Rep. Christopher Cox
House Committee on Energy & Commerce
Blackout 2003: How Did It Happen and Why?
September 3, 2003
Thank you, Mr. Chairman.
I want to thank you for convening these 2 days of hearings. I hope they will work in tandem with tomorrow’s hearings on the Homeland Security Committee, where we will focus on the vulnerability of our Nation’s power supply and distribution system to deliberate attack as well as the catastrophic secondary effects.
We still don’t know exactly how and why the blackout of 2003 occurred, although today we expect to learn a bit more. I think that we will have to await the conclusion of ongoing investigations before we have answers that will satisfy not just politicians and regulators but also the electrical engineers who are responsible for constructing a system that will work. What we do know and what we have learned as a result of the events of last month is that the denial of electrical service for an extended period of time causes a dangerous ripple effect of death and destruction across virtually all of our Nation’s civic and economic sectors.
In the 21st century,
The economic implications of a blackout are thus even greater than they
might seem at first glance. It didn’t take even 4 days before the
vultures started circling—in this case trial lawyers rather than
terrorists. On August 18th the first lawsuit was filed, a class action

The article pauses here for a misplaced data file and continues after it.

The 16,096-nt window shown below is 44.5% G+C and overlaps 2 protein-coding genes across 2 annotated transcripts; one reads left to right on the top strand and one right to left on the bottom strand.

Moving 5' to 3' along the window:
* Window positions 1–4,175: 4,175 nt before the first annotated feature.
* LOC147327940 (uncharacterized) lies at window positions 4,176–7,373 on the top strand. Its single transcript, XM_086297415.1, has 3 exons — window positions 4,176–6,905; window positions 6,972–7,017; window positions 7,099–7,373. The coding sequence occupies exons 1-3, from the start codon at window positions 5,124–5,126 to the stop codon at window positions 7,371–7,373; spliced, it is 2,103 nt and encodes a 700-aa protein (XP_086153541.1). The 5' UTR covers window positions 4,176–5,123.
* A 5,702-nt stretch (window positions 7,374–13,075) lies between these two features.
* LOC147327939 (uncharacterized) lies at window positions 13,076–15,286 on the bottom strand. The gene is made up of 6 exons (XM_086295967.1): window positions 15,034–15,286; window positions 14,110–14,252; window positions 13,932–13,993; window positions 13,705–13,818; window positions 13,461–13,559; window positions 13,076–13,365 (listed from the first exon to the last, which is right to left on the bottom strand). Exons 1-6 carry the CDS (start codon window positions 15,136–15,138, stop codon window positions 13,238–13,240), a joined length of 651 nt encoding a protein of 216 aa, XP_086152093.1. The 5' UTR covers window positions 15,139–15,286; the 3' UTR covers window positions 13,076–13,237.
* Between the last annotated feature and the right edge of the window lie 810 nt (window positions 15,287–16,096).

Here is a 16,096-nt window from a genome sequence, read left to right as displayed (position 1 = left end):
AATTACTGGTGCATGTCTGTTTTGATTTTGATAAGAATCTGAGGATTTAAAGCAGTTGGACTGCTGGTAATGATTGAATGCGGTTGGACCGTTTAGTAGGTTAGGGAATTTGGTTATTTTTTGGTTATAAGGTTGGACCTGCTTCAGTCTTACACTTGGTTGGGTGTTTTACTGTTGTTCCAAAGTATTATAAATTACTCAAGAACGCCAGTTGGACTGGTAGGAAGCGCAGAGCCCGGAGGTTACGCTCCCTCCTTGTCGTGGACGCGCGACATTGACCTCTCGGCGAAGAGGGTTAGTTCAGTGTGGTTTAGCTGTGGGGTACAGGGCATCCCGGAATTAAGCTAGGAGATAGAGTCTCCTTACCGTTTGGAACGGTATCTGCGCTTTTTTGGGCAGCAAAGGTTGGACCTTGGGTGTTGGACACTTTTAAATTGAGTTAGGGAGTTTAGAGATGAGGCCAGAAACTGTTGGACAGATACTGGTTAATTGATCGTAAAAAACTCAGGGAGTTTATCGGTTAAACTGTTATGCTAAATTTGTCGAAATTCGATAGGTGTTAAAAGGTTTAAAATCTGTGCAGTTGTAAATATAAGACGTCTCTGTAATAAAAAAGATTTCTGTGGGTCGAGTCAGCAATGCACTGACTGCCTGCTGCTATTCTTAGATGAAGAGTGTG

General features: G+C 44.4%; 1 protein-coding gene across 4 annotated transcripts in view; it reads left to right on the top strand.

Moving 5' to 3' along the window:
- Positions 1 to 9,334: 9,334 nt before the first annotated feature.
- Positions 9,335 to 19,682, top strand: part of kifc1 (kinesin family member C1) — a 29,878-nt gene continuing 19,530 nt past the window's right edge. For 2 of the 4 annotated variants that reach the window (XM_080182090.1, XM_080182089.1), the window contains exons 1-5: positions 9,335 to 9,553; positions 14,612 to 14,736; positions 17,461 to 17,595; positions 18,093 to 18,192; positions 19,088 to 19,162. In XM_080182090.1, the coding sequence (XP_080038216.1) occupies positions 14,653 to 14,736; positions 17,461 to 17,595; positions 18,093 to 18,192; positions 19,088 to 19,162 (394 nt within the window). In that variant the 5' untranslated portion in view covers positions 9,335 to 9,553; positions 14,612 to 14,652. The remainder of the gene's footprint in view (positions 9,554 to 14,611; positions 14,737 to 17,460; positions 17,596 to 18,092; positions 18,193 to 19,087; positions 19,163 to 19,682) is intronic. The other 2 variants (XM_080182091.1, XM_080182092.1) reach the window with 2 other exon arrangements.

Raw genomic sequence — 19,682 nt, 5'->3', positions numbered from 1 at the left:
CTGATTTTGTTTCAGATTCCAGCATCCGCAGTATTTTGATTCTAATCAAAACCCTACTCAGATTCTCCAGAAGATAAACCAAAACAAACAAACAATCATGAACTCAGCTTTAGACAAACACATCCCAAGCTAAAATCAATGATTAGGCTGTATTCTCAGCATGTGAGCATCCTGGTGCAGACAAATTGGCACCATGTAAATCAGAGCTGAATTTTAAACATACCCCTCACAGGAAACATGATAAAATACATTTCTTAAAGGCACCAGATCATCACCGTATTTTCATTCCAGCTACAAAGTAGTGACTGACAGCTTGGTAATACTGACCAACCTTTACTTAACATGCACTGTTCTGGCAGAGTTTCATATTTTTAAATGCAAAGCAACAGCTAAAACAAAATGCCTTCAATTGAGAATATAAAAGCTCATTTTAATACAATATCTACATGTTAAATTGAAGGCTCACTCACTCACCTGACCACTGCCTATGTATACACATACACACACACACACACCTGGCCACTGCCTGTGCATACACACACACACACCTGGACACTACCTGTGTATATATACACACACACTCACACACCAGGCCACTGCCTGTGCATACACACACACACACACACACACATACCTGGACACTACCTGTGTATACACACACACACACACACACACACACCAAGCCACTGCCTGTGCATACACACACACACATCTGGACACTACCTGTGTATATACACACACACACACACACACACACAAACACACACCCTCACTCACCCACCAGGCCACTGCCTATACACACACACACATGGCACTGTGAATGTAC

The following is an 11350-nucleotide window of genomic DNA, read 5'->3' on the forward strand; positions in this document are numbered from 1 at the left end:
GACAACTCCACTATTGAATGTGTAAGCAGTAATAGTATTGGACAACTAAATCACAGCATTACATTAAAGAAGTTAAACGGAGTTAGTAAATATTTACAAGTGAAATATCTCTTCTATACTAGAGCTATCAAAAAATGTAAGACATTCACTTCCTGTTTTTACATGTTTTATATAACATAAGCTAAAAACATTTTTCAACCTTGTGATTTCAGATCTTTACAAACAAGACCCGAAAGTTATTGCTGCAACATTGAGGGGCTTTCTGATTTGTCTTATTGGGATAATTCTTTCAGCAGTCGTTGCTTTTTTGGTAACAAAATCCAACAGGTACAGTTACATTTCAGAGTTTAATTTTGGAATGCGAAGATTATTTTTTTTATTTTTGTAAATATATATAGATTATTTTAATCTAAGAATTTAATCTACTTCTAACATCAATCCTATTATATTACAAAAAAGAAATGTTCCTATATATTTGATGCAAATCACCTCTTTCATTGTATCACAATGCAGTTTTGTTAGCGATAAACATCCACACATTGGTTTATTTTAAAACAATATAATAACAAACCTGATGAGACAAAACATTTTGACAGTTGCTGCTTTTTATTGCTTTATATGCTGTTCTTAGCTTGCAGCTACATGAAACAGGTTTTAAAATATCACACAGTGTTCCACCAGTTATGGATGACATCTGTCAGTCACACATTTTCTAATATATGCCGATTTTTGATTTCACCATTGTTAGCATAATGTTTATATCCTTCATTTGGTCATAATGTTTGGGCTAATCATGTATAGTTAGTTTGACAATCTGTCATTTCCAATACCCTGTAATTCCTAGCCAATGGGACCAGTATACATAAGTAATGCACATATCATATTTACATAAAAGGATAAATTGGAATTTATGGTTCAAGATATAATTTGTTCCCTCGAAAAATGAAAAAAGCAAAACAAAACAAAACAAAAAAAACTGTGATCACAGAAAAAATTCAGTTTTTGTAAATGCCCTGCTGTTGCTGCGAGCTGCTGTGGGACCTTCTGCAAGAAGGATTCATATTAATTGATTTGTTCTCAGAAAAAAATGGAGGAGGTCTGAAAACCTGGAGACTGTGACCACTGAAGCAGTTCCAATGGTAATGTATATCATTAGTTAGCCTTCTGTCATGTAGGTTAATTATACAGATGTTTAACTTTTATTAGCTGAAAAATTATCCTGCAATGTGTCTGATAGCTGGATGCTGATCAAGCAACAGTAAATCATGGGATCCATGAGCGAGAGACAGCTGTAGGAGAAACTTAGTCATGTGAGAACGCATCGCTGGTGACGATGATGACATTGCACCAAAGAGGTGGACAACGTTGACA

The threat to the Nation is more complex than might appear on the surface. Together, the Energy and Commerce Committee and the Homeland Security Committee must determine accurately how vulnerable our power system is to attack and sustain denial and what steps we can take to reduce that vulnerability and mitigate the potential damage through contingency planning.
We have an extraordinary 2 days, Mr. Chairman, during which we will learn a great deal; and I look forward to moving the energy legislation in this Congress which I strongly believe is connected fundamentally to these issues.
I would merely add to what the chairman mentioned a moment ago. That is, that all of our electric power systems, save for nuclear and hydro, operate on sources of energy that are not included in the electricity title of the energy legislation; and we have got to take a look at the entire picture. Simply put, in the 21st century we are using so much power for computers and new electric technology that the system that we have built is going to break down unless we invest.
Thank you, Mr. Chairman.
Serial No. 108–54
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